The carbon footprint of the internet: Around 300 million tonnes of CO2 per year, equivalent to every person in the UK flying to America and back twice over.
Taking a cue from of America’s most popular television shows, “The Biggest Loser,” The U.S. Environmental Protection Agency (EPA) is sponsoring a national energy contest entitled “Working off the Waste with Energy Star” among 14 commercial buildings across the country.
The 14 contestants will compete to demonstrate the largest percentage-based energy use reduction over a 12-month period from September 1, 2009 to August 31, 2010. The winning building will be announced in October 2010 in a public ceremony featuring Bob Harper, one of the winners of “The Biggest Loser.” (more…)
The drive to extract and store CO2 from coal-fired power plants is gaining momentum, with the Obama administration backing the technology and the world’s first capture and sequestration project now operating in the U.S. Two questions loom: Will carbon capture and storage be affordable? And will it be safe?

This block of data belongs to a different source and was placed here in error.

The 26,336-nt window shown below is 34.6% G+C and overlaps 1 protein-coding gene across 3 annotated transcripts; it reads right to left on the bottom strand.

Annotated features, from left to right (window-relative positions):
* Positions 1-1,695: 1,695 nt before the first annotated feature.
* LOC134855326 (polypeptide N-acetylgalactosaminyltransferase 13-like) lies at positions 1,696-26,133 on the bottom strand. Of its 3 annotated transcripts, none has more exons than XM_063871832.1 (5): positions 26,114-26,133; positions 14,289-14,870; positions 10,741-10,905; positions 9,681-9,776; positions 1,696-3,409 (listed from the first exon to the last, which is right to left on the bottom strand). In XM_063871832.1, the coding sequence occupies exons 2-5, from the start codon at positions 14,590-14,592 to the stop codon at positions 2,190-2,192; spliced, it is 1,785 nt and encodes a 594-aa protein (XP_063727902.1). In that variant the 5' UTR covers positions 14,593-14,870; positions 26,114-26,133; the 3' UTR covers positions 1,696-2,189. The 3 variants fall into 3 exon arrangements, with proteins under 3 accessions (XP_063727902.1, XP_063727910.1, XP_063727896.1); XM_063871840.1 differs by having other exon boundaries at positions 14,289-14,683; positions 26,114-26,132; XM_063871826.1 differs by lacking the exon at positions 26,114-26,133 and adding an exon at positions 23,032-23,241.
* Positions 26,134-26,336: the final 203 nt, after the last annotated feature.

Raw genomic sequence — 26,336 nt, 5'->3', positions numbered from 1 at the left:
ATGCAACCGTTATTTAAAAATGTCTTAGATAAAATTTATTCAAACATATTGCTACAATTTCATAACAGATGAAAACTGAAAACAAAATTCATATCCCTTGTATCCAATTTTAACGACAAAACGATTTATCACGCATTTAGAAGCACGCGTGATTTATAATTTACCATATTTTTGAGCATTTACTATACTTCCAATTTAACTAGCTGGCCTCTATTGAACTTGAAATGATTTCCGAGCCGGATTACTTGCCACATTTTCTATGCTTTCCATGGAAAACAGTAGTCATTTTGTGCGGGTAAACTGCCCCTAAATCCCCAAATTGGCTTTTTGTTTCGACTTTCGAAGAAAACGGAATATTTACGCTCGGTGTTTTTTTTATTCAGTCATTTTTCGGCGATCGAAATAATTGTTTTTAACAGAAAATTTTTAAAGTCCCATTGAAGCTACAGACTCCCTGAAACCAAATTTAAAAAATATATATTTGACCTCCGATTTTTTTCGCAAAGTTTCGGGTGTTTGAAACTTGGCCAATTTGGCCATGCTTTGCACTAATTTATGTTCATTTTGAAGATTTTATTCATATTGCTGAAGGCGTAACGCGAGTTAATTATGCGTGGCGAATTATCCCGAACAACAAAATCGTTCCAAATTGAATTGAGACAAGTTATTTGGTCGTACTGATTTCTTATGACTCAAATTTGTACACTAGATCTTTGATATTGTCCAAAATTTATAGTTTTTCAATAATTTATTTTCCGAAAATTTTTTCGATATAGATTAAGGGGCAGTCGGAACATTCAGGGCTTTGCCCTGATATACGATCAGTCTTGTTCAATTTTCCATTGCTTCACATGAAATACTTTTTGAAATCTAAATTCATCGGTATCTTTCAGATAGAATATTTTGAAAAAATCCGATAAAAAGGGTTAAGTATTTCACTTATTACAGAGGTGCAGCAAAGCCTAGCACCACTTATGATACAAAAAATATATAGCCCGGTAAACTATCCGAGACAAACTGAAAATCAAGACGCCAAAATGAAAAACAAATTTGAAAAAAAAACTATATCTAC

On a placid bend of the Ohio River in West Virginia sit two coal-fired power plants. The Philip Sporn Plant boasts four boilers from the 1950s, surrounded by mountains of coal and a series of man-made lakes to contain the toxic residue of its coal-burning.
A faint haze emanates from its main smokestack, the only visible sign of the thousands of tons of acid-rain-forming sulfur dioxide, smog-forming nitrogen oxides, and climate-warming carbon dioxide it emits each day, a consequence of the plant’s complete lack of pollution-control technologies. The 1,100 megawatts of electricity it produces will never benefit from such controls, as they are too expensive to install on the multiple small boilers, according to the plant’s owner, American Electric Power.
How good or how bad is a product from a green carbon footprint point of view? Several well known corporations like Airbus, Levi Strauss & Co., 3M, DuPont, and Kraft Foods are volunteering to road test a full life cycle greenhouse gas analysis on a wide range of products from blue jeans to manufactured steel.